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reporting we miss a lot of the background success in so much of africa. >> do you think -- we'll get to zimbabwe in a second. but do you think -- does zimbabwe look at what's going on in africa, the stirring of the continent, and feel even more beknighted? does it feel like i can't believe -- you know, finally africa is taking off and we -- once the breadbasket of africa, we're totally dysfunctional? >> i think certainly they look at the arab spring ruefully and think, why not us? in a sense they tried it in 2000 and has been trying it ever since. the big difference i think we often overlook when we examine the arab spring and why did it happen when it happened is that the success in various countries -- tunisia, egypt -- has depended on the reaction of security forces. and in zimbabwe, you won't be able to put primrose down the barrel of a soldier's gun because it will meet a bullet on the way out.
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so, yes, i think there's some frustration that their peace process seems to be stalled. >> but when you talk about the optimism, it was mostly economic optimism. is it also political? >> it's also political. i think about half of the continent now has some form of quasi-democratic elections. which is a huge step up. we're seeing more accountability, more of a civil society in certain places. internet is bringing that. so you have that political advance, an economic advance and huge improvement in health care, in nutrition, and in mortality. >> peter, there will be 27 elections in africa this year. are most of them phony? >> it's said it's not who votes, but who counts the votes. i think across the whole spectrum, many of imperfect, but what you need to look at is
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where incumbents lose. that's still relatively rare. that's because you know you've had some sort of fairness in election. and in zimbabwe's case, that didn't -- that wasn't the case. i'm just back from south africa and having witnessed local elections, a free and fair election, it wasn't perfect but it was real democracy at work. it's astonishing, and for me particularly from zimbabwe, it's something to celebrate. >> what i'm struck by is you talk to businessmen now and they've gotten very interested in africa. in africa -- i was in nigeria, kenya -- there's a kind of new class of businessmen, even in nigeria. young, western educated often, and they seem to be stirring things up. >> and they're also pushing in the right direction on issues like corruption. there's real outrage that does seem to be creating modest steps better. and just, you know, we're -- on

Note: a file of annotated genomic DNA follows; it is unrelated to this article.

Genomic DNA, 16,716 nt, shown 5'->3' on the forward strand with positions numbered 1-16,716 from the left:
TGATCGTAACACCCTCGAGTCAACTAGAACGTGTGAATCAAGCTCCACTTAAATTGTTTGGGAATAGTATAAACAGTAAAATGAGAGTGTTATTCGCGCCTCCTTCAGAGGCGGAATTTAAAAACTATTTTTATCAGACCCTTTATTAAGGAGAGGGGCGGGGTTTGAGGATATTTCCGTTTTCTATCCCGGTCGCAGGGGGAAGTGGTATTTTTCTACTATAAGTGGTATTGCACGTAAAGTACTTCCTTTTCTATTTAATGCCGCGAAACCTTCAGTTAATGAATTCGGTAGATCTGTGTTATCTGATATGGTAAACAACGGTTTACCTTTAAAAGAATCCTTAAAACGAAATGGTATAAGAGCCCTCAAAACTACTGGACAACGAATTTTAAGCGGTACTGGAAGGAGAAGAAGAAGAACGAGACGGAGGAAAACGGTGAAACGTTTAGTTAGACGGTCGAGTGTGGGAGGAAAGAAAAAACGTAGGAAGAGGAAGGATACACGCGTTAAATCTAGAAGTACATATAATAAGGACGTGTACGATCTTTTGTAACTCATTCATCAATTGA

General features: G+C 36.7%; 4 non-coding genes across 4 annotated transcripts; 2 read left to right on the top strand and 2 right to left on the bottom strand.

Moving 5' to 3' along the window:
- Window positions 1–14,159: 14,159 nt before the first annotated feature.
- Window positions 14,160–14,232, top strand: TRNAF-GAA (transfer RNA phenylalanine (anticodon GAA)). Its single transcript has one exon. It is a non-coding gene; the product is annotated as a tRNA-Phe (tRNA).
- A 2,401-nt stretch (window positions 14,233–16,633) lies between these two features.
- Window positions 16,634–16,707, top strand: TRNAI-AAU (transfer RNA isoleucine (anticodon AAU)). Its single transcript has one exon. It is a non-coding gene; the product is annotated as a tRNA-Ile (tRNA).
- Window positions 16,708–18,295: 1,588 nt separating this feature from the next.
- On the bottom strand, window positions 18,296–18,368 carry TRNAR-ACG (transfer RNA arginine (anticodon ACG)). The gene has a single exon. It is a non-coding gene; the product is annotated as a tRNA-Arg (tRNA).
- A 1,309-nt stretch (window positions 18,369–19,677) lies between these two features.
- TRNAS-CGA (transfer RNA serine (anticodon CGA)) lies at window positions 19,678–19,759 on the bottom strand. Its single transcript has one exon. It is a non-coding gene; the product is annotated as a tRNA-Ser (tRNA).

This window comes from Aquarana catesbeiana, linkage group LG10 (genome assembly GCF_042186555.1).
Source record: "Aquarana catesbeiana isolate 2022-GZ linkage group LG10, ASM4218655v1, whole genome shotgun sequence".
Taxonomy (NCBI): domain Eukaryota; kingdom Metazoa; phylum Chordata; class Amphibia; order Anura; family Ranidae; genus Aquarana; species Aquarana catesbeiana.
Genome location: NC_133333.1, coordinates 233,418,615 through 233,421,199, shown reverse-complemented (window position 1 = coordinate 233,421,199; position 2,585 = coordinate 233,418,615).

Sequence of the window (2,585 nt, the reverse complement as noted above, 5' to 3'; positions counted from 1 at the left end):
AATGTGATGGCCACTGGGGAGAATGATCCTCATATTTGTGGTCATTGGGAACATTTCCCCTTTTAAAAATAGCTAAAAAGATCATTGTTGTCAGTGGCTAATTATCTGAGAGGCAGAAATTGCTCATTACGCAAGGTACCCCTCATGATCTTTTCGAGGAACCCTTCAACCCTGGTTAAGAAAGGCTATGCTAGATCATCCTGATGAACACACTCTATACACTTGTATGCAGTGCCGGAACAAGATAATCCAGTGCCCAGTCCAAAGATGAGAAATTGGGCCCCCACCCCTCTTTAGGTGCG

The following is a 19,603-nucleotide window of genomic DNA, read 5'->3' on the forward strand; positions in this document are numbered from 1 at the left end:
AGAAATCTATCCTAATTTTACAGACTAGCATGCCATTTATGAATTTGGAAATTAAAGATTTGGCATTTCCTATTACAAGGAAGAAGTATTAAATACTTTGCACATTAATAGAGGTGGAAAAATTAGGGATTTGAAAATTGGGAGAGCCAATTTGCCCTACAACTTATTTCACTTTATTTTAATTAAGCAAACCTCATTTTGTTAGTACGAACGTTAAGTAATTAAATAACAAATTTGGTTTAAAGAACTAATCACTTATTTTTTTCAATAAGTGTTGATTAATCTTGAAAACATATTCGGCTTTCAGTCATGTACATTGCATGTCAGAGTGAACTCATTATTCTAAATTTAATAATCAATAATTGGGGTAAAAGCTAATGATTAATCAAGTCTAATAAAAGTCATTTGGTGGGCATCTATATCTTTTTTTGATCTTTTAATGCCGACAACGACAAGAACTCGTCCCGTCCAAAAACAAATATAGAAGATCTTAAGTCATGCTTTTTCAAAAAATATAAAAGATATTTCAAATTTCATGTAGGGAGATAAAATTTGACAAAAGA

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my first trip to africa, i backpacked across the continent. what i found was river blindness, these elderly or middle-aged people who have been blind, and it left me with a bad taste for west africa. this time, you go around, you just don't see that nearly to the same degree, because river blindness has been almost conquered. there's so many other diseases like that. you get a sense of, if you have a long enough time frame of dramatic change. we're going to talk more about africa when we come back, and specifically the possibility of a war of huge international crisis with south sudan. will it happen? we'll come back. [ doug ] i got to figure this out. ♪ [ dr. ling ] i want to spend more time with my patients. [ jim ] i need to build a new app for the sales team in beijing.
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[ mrs. davis ] i need to make science as exciting as a video game. ♪ [ jim ] i need to push out a software upgrade. [ dr. ling ] review ms. cooper's history. [ doug ] i need to cut i.t. costs. [ mrs. davis ] i need to find a way to break through. [ jim ] i need to see my family while they're still awake. [ dr. ling ] see if the blood work is ready. [ doug ] i need to think about something else when i run. ♪ [ male announcer ] every day, we set out to do more than the day before. at dell, everything we do, from solutions to services, gives you the power to do just that. ♪ so i.t. professionals can be more productive... business leaders, more innovative... doctors can be more connected to patients... and teachers have the power to make a difference. dell. the power to do more. and teachers have the power to make a difference. ♪ fare thee well ♪ farewell
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the world has just welcomed a new country into its fold, a country called south sudan, the first new country that's been created in africa since e rhett rea in 1993. what does the future hold for it? we're back with nicholas kristof of "new york times" and peter godwin, both just back from the continent. peter, was there concern when you were talking to people in south africa whether there might be a war in sudan? >> yes, i think there has been a lot of concern. the truth is many of the issues that still need to be resolved have simply been put off until after the weekend. and so there are a bunch of issues that have just been put to one side. i do think, though, and it's difficult to keep up, i mean, there are seven different rebel groups in the south. i mean, you know, attacking the sbla. never mind north/south stuff.